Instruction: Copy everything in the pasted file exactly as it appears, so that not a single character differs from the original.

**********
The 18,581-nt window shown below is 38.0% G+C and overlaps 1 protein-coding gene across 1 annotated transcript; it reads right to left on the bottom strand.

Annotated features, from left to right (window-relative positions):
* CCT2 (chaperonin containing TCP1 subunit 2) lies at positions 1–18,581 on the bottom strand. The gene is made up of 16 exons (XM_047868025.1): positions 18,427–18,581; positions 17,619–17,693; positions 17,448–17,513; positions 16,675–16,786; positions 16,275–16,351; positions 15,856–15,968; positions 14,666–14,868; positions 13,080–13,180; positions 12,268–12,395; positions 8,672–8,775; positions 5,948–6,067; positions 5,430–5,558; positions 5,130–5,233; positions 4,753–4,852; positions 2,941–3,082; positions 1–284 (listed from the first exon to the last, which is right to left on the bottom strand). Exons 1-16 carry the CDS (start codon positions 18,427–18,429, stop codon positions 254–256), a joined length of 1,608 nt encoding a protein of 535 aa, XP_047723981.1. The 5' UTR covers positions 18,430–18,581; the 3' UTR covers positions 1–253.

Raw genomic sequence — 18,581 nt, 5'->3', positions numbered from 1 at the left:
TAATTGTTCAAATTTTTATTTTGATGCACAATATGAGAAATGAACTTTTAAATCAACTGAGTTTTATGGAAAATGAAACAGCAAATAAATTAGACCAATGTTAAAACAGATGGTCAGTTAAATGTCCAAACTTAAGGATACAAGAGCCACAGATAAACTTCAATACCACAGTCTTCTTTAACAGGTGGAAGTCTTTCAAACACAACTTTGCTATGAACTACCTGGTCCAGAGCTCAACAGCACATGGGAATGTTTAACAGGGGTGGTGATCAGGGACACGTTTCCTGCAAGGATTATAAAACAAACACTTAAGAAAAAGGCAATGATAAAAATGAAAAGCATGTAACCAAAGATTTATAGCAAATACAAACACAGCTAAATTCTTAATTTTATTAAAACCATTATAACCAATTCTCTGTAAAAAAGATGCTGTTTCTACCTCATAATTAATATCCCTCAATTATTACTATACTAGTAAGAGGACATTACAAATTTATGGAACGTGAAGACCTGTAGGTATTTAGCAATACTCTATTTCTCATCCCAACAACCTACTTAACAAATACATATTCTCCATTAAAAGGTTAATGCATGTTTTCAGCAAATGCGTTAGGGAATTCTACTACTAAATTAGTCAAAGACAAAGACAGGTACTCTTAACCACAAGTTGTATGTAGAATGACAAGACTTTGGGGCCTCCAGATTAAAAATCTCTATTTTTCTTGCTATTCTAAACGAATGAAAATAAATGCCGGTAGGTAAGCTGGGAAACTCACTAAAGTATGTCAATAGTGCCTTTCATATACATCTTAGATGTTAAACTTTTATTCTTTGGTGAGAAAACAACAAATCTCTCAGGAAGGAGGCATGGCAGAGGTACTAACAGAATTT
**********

The 18,581-nt window shown below is 38.0% G+C and overlaps 1 protein-coding gene across 1 annotated transcript; it reads right to left on the bottom strand.

Annotated features, from left to right (window-relative positions):
* CCT2 (chaperonin containing TCP1 subunit 2) lies at positions 1–18,581 on the bottom strand. The gene is made up of 16 exons (XM_047868025.1): positions 18,427–18,581; positions 17,619–17,693; positions 17,448–17,513; positions 16,675–16,786; positions 16,275–16,351; positions 15,856–15,968; positions 14,666–14,868; positions 13,080–13,180; positions 12,268–12,395; positions 8,672–8,775; positions 5,948–6,067; positions 5,430–5,558; positions 5,130–5,233; positions 4,753–4,852; positions 2,941–3,082; positions 1–284 (listed from the first exon to the last, which is right to left on the bottom strand). Exons 1-16 carry the CDS (start codon positions 18,427–18,429, stop codon positions 254–256), a joined length of 1,608 nt encoding a protein of 535 aa, XP_047723981.1. The 5' UTR covers positions 18,430–18,581; the 3' UTR covers positions 1–253.

Raw genomic sequence — 18,581 nt, 5'->3', positions numbered from 1 at the left:
TAATTGTTCAAATTTTTATTTTGATGCACAATATGAGAAATGAACTTTTAAATCAACTGAGTTTTATGGAAAATGAAACAGCAAATAAATTAGACCAATGTTAAAACAGATGGTCAGTTAAATGTCCAAACTTAAGGATACAAGAGCCACAGATAAACTTCAATACCACAGTCTTCTTTAACAGGTGGAAGTCTTTCAAACACAACTTTGCTATGAACTACCTGGTCCAGAGCTCAACAGCACATGGGAATGTTTAACAGGGGTGGTGATCAGGGACACGTTTCCTGCAAGGATTATAAAACAAACACTTAAGAAAAAGGCAATGATAAAAATGAAAAGCATGTAACCAAAGATTTATAGCAAATACAAACACAGCTAAATTCTTAATTTTATTAAAACCATTATAACCAATTCTCTGTAAAAAAGATGCTGTTTCTACCTCATAATTAATATCCCTCAATTATTACTATACTAGTAAGAGGACATTACAAATTTATGGAACGTGAAGACCTGTAGGTATTTAGCAATACTCTATTTCTCATCCCAACAACCTACTTAACAAATACATATTCTCCATTAAAAGGTTAATGCATGTTTTCAGCAAATGCGTTAGGGAATTCTACTACTAAATTAGTCAAAGACAAAGACAGGTACTCTTAACCACAAGTTGTATGTAGAATGACAAGACTTTGGGGCCTCCAGATTAAAAATCTCTATTTTTCTTGCTATTCTAAACGAATGAAAATAAATGCCGGTAGGTAAGCTGGGAAACTCACTAAAGTATGTCAATAGTGCCTTTCATATACATCTTAGATGTTAAACTTTTATTCTTTGGTGAGAAAACAACAAATCTCTCAGGAAGGAGGCATGGCAGAGGTACTAACAGAATTT